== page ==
Workplace accommodations. Provide practical steps on the process for an individual to discuss workplace accommodations.
Motivations to apply. Provide options for candidates to supplement their CV with short videos and/or audio files rather than a supporting statement or cover letter. Avoid requiring extensive questions to be answered on an application portal.
Interview opportunity. Give candidates the opportunity to select or outline what type of interview format would work best for them. This should include the option for online interviews as many firms are returning to work in the office.
Government initiatives for guaranteed interviews. If your organisation is not already enrolled on The Disability Confident scheme this is something you should consider. Guaranteed interviews will begin to combat disadvantages and inequalities across the labour market and make it more likely that you will diversify your workforce by hiring neurodiverse and disabled individuals.
Pre-interview preparation. Provide some information prior to the interview regarding what types of questions you will be asking and how they relate to key skills listed in the job description. Asking candidates to prepare specific examples from their previous employment will reduce unfairness that often comes from being put on the spot.
Reduce the number of interview stages. Is more than one really necessary?
Interviewers. Keep the number of interviewers to a minimum and specific to those a candidate is likely to work with. Consider not using a panel at all, but short, casual conversations with different interviewers. Ensure breaks are included to avoid sensory overload and cognitive fatigue.
Education. Ensure that interviewers have been educated in the multi-faceted nature of neurodiversity and appropriate language to use so as to avoid stigmatisation. Indeed, neurodiversity awareness training has been shown to improve communication outcomes within workforces (Philips et al., 2016).
Question types. Interviewers should ask direct closed questions rather than nuanced open-ended ones. Lack of shared intentionality (Tomasello et al., 2005)—which refers to collaborative interactions where individuals are expected to share psychological states— can often lead to heightened “mutual misunderstanding” within an interview situation (Heasman and Gillespie (2019, p. 911).
Be patient. Some candidates will require additional time to think of answers to questions and respond accordingly. Being patient also applies to answering questions the candidate has. They may not be the traditional types of questions you expect, but understand that if they are being asked, they are important to the candidate’s well-being and productivity.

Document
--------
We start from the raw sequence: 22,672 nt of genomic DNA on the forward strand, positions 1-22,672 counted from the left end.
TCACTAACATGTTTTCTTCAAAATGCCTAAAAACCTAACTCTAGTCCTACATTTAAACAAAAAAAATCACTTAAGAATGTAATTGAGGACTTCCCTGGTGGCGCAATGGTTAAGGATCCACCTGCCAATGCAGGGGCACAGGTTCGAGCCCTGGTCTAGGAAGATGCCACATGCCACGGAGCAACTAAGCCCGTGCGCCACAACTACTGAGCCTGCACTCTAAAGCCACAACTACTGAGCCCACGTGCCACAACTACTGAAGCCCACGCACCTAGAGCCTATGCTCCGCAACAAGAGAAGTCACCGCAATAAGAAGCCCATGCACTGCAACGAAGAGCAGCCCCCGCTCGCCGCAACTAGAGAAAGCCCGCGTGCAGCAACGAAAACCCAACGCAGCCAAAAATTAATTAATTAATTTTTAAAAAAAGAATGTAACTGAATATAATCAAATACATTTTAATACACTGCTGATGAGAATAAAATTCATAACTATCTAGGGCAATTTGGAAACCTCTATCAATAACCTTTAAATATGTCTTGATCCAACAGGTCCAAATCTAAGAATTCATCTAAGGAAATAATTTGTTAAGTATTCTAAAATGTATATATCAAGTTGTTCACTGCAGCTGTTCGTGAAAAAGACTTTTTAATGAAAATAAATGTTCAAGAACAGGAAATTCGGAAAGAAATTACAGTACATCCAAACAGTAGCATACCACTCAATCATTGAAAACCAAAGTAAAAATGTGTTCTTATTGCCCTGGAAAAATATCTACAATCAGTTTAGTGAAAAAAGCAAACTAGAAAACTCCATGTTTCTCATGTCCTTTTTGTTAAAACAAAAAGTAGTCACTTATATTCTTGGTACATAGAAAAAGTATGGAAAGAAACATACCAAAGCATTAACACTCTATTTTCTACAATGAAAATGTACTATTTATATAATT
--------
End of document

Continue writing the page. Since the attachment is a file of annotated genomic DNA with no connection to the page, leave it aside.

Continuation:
Competency. Make a substantial part of the interview process task based and specific to the role. Inform candidates of this prior to the interview thus allowing them sufficient time to prepare. Tasks such as this will allow you to assess key competencies rather than biasing your decision to social norms such as communicativeness and advocating for oneself.
In the office. Physical aspects of a working environment may need to be altered to accommodate sensory needs of neurodiverse individuals (Hayward et al., 2019). Controlling temperature, humidity, noise, smell, and sunlight exposure within a given space will increase comfort and efficiency (Tomczak, 2021). Ensure you discuss changes with your new employees and ask them for their preferred working conditions. It may also be useful to review these at a later date once the employee has spent some time in the role and is familiar with their environment.
Additional space. Do you have space that is not typically used for work where neurodiverse individuals can go if they feel overstimulated?
Plan for feedback sessions. If provided clearly and consistently, positive reinforcement and constructive feedback positively impacts motivation of neurodiverse individuals to complete a task (Dreaver et al., 2020; Müller et al., 2003). Consider providing feedback each time your staff has completed a new and substantial task.